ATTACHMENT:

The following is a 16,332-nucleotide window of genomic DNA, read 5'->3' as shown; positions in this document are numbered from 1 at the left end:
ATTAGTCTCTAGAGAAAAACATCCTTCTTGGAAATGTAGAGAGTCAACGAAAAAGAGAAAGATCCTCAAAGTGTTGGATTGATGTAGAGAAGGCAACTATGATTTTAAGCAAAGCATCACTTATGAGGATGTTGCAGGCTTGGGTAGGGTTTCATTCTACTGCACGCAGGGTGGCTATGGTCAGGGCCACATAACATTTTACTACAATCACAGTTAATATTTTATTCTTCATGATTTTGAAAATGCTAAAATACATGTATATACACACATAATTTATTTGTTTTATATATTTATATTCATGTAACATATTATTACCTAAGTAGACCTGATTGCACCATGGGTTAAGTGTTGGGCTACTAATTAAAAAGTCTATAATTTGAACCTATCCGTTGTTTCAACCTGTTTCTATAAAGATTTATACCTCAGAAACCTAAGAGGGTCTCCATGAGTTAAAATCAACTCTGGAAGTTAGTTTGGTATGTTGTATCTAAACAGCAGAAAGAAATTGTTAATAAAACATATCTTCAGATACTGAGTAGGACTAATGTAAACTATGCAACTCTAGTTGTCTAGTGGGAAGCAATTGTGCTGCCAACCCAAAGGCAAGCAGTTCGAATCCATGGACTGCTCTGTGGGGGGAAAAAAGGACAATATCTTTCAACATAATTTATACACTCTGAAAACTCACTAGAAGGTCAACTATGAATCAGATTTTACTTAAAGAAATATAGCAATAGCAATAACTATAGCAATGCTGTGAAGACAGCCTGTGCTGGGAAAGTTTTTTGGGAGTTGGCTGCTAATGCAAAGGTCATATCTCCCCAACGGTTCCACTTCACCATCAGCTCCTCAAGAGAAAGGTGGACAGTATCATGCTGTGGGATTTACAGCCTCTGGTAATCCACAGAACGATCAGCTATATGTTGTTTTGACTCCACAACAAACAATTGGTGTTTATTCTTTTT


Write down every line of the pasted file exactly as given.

The following is a 16,332-nucleotide window of genomic DNA, read 5'->3' as shown; positions in this document are numbered from 1 at the left end:
ATTAGTCTCTAGAGAAAAACATCCTTCTTGGAAATGTAGAGAGTCAACGAAAAAGAGAAAGATCCTCAAAGTGTTGGATTGATGTAGAGAAGGCAACTATGATTTTAAGCAAAGCATCACTTATGAGGATGTTGCAGGCTTGGGTAGGGTTTCATTCTACTGCACGCAGGGTGGCTATGGTCAGGGCCACATAACATTTTACTACAATCACAGTTAATATTTTATTCTTCATGATTTTGAAAATGCTAAAATACATGTATATACACACATAATTTATTTGTTTTATATATTTATATTCATGTAACATATTATTACCTAAGTAGACCTGATTGCACCATGGGTTAAGTGTTGGGCTACTAATTAAAAAGTCTATAATTTGAACCTATCCGTTGTTTCAACCTGTTTCTATAAAGATTTATACCTCAGAAACCTAAGAGGGTCTCCATGAGTTAAAATCAACTCTGGAAGTTAGTTTGGTATGTTGTATCTAAACAGCAGAAAGAAATTGTTAATAAAACATATCTTCAGATACTGAGTAGGACTAATGTAAACTATGCAACTCTAGTTGTCTAGTGGGAAGCAATTGTGCTGCCAACCCAAAGGCAAGCAGTTCGAATCCATGGACTGCTCTGTGGGGGGAAAAAAGGACAATATCTTTCAACATAATTTATACACTCTGAAAACTCACTAGAAGGTCAACTATGAATCAGATTTTACTTAAAGAAATATAGCAATAGCAATAACTATAGCAATGCTGTGAAGACAGCCTGTGCTGGGAAAGTTTTTTGGGAGTTGGCTGCTAATGCAAAGGTCATATCTCCCCAACGGTTCCACTTCACCATCAGCTCCTCAAGAGAAAGGTGGACAGTATCATGCTGTGGGATTTACAGCCTCTGGTAATCCACAGAACGATCAGCTATATGTTGTTTTGACTCCACAACAAACAATTGGTGTTTATTCTTTTT